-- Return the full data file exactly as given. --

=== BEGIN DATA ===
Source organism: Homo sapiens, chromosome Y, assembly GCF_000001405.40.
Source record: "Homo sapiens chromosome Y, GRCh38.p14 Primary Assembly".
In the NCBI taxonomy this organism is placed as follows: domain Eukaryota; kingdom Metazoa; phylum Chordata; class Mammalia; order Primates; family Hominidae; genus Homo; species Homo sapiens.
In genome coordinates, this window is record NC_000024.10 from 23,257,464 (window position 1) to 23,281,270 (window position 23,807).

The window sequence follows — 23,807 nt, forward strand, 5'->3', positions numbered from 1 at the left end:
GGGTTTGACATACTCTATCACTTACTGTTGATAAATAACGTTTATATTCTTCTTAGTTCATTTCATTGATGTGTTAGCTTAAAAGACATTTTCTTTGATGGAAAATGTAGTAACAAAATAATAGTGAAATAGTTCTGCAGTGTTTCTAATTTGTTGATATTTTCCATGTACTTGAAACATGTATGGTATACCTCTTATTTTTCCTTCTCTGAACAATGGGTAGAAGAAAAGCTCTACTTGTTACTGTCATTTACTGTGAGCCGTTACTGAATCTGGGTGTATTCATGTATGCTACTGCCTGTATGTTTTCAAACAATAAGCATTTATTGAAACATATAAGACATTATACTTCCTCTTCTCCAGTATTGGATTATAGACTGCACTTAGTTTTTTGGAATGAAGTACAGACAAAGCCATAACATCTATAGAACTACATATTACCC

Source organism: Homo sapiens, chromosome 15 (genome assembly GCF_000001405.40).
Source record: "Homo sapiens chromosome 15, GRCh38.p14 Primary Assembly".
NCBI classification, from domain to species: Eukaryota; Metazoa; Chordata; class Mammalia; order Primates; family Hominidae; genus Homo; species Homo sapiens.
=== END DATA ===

Source organism: Homo sapiens, chromosome Y, assembly GCF_000001405.40.
Source record: "Homo sapiens chromosome Y, GRCh38.p14 Primary Assembly".
In the NCBI taxonomy this organism is placed as follows: domain Eukaryota; kingdom Metazoa; phylum Chordata; class Mammalia; order Primates; family Hominidae; genus Homo; species Homo sapiens.
In genome coordinates, this window is record NC_000024.10 from 23,257,464 (window position 1) to 23,281,270 (window position 23,807).

The window sequence follows — 23,807 nt, forward strand, 5'->3', positions numbered from 1 at the left end:
GGGTTTGACATACTCTATCACTTACTGTTGATAAATAACGTTTATATTCTTCTTAGTTCATTTCATTGATGTGTTAGCTTAAAAGACATTTTCTTTGATGGAAAATGTAGTAACAAAATAATAGTGAAATAGTTCTGCAGTGTTTCTAATTTGTTGATATTTTCCATGTACTTGAAACATGTATGGTATACCTCTTATTTTTCCTTCTCTGAACAATGGGTAGAAGAAAAGCTCTACTTGTTACTGTCATTTACTGTGAGCCGTTACTGAATCTGGGTGTATTCATGTATGCTACTGCCTGTATGTTTTCAAACAATAAGCATTTATTGAAACATATAAGACATTATACTTCCTCTTCTCCAGTATTGGATTATAGACTGCACTTAGTTTTTTGGAATGAAGTACAGACAAAGCCATAACATCTATAGAACTACATATTACCC

Source organism: Homo sapiens, chromosome 15 (genome assembly GCF_000001405.40).
Source record: "Homo sapiens chromosome 15, GRCh38.p14 Primary Assembly".
NCBI classification, from domain to species: Eukaryota; Metazoa; Chordata; class Mammalia; order Primates; family Hominidae; genus Homo; species Homo sapiens.